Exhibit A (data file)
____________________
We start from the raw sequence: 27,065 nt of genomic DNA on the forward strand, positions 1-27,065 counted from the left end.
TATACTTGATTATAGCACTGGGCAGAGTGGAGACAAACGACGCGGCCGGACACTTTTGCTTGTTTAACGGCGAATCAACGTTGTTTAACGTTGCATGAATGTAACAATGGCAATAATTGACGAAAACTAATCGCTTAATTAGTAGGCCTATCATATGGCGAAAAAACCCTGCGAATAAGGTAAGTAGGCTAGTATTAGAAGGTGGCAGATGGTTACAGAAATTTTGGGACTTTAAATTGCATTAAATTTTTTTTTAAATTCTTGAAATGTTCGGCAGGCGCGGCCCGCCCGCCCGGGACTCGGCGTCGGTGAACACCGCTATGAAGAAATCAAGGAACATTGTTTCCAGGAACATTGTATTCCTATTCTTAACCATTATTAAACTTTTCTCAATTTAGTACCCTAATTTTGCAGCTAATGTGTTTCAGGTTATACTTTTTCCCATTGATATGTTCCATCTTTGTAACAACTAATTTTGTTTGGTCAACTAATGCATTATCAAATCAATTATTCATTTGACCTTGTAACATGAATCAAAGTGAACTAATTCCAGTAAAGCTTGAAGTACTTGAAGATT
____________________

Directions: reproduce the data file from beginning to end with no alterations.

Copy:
We start from the raw sequence: 27,065 nt of genomic DNA on the forward strand, positions 1-27,065 counted from the left end.
TATACTTGATTATAGCACTGGGCAGAGTGGAGACAAACGACGCGGCCGGACACTTTTGCTTGTTTAACGGCGAATCAACGTTGTTTAACGTTGCATGAATGTAACAATGGCAATAATTGACGAAAACTAATCGCTTAATTAGTAGGCCTATCATATGGCGAAAAAACCCTGCGAATAAGGTAAGTAGGCTAGTATTAGAAGGTGGCAGATGGTTACAGAAATTTTGGGACTTTAAATTGCATTAAATTTTTTTTTAAATTCTTGAAATGTTCGGCAGGCGCGGCCCGCCCGCCCGGGACTCGGCGTCGGTGAACACCGCTATGAAGAAATCAAGGAACATTGTTTCCAGGAACATTGTATTCCTATTCTTAACCATTATTAAACTTTTCTCAATTTAGTACCCTAATTTTGCAGCTAATGTGTTTCAGGTTATACTTTTTCCCATTGATATGTTCCATCTTTGTAACAACTAATTTTGTTTGGTCAACTAATGCATTATCAAATCAATTATTCATTTGACCTTGTAACATGAATCAAAGTGAACTAATTCCAGTAAAGCTTGAAGTACTTGAAGATT